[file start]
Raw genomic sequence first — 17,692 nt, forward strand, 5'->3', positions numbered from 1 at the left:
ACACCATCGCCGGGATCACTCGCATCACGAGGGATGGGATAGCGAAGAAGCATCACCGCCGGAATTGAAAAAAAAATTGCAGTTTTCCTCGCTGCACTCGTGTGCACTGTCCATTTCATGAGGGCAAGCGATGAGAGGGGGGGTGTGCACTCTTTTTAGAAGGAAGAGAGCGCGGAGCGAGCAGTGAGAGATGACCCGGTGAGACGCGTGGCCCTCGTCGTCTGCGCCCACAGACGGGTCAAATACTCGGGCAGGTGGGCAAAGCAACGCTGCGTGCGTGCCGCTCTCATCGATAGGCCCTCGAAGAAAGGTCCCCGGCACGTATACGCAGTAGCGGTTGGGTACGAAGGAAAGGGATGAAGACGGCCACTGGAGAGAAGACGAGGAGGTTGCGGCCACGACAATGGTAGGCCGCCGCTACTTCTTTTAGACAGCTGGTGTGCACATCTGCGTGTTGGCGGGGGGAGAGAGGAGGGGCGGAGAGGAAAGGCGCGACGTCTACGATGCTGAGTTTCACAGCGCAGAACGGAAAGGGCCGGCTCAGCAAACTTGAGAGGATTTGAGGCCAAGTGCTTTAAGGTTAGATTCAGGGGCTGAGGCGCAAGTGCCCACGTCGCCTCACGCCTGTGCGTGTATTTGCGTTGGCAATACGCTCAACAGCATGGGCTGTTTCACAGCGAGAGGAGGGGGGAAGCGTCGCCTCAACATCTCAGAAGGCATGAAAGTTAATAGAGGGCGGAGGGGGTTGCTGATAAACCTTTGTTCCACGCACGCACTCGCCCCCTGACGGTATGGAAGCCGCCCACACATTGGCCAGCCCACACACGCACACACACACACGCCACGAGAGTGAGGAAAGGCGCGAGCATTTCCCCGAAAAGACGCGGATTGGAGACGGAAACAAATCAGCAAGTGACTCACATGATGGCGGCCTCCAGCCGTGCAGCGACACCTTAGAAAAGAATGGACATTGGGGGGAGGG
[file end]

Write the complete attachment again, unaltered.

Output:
Raw genomic sequence first — 17,692 nt, forward strand, 5'->3', positions numbered from 1 at the left:
ACACCATCGCCGGGATCACTCGCATCACGAGGGATGGGATAGCGAAGAAGCATCACCGCCGGAATTGAAAAAAAAATTGCAGTTTTCCTCGCTGCACTCGTGTGCACTGTCCATTTCATGAGGGCAAGCGATGAGAGGGGGGGTGTGCACTCTTTTTAGAAGGAAGAGAGCGCGGAGCGAGCAGTGAGAGATGACCCGGTGAGACGCGTGGCCCTCGTCGTCTGCGCCCACAGACGGGTCAAATACTCGGGCAGGTGGGCAAAGCAACGCTGCGTGCGTGCCGCTCTCATCGATAGGCCCTCGAAGAAAGGTCCCCGGCACGTATACGCAGTAGCGGTTGGGTACGAAGGAAAGGGATGAAGACGGCCACTGGAGAGAAGACGAGGAGGTTGCGGCCACGACAATGGTAGGCCGCCGCTACTTCTTTTAGACAGCTGGTGTGCACATCTGCGTGTTGGCGGGGGGAGAGAGGAGGGGCGGAGAGGAAAGGCGCGACGTCTACGATGCTGAGTTTCACAGCGCAGAACGGAAAGGGCCGGCTCAGCAAACTTGAGAGGATTTGAGGCCAAGTGCTTTAAGGTTAGATTCAGGGGCTGAGGCGCAAGTGCCCACGTCGCCTCACGCCTGTGCGTGTATTTGCGTTGGCAATACGCTCAACAGCATGGGCTGTTTCACAGCGAGAGGAGGGGGGAAGCGTCGCCTCAACATCTCAGAAGGCATGAAAGTTAATAGAGGGCGGAGGGGGTTGCTGATAAACCTTTGTTCCACGCACGCACTCGCCCCCTGACGGTATGGAAGCCGCCCACACATTGGCCAGCCCACACACGCACACACACACACGCCACGAGAGTGAGGAAAGGCGCGAGCATTTCCCCGAAAAGACGCGGATTGGAGACGGAAACAAATCAGCAAGTGACTCACATGATGGCGGCCTCCAGCCGTGCAGCGACACCTTAGAAAAGAATGGACATTGGGGGGAGGG